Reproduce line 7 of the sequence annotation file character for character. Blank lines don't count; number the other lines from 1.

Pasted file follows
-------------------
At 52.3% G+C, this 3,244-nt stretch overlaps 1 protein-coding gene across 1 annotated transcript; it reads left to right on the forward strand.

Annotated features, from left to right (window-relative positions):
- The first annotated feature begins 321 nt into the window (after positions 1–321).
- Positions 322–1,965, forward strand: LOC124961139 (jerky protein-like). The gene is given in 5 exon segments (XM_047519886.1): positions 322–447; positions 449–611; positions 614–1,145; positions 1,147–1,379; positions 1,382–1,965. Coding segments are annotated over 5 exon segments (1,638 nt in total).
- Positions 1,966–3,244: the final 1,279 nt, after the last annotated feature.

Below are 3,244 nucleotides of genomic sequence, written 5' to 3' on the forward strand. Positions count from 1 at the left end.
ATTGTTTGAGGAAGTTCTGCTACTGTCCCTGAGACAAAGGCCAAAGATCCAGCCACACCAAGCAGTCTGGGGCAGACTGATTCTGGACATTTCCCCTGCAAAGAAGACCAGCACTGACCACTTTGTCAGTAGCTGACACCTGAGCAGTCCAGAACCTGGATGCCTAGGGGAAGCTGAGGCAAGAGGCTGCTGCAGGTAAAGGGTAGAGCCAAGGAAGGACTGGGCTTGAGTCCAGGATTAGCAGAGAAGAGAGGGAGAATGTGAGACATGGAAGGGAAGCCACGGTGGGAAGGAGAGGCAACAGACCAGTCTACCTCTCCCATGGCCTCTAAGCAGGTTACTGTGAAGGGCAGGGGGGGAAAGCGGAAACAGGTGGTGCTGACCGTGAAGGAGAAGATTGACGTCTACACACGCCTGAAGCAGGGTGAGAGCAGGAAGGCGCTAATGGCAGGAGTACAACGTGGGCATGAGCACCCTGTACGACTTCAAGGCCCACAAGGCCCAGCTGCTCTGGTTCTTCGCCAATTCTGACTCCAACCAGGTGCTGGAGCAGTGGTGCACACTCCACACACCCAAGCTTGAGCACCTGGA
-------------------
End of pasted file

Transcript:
ATTGTTTGAGGAAGTTCTGCTACTGTCCCTGAGACAAAGGCCAAAGATCCAGCCACACCAAGCAGTCTGGGGCAGACTGATTCTGGACATTTCCCCTGCAAAGAAGACCAGCACTGACCACTTTGTCAGTAGCTGACACCTGAGCAGTCCAGAACCTGGATGCCTAGGGGAAGCTGAGGCAAGAGGCTGCTGCAGGTAAAGGGTAGAGCCAAGGAAGGACTGGGCTTGAGTCCAGGATTAGCAGAGAAGAGAGGGAGAATGTGAGACATGGAAGGGAAGCCACGGTGGGAAGGAGAGGCAACAGACCAGTCTACCTCTCCCATGGCCTCTAAGCAGGTTACTGTGAAGGGCAGGGGGGGAAAGCGGAAACAGGTGGTGCTGACCGTGAAGGAGAAGATTGACGTCTACACACGCCTGAAGCAGGGTGAGAGCAGGAAGGCGCTAATGGCAGGAGTACAACGTGGGCATGAGCACCCTGTACGACTTCAAGGCCCACAAGGCCCAGCTGCTCTGGTTCTTCGCCAATTCTGACTCCAACCAGGTGCTGGAGCAGTGGTGCACACTCCACACACCCAAGCTTGAGCACCTGGA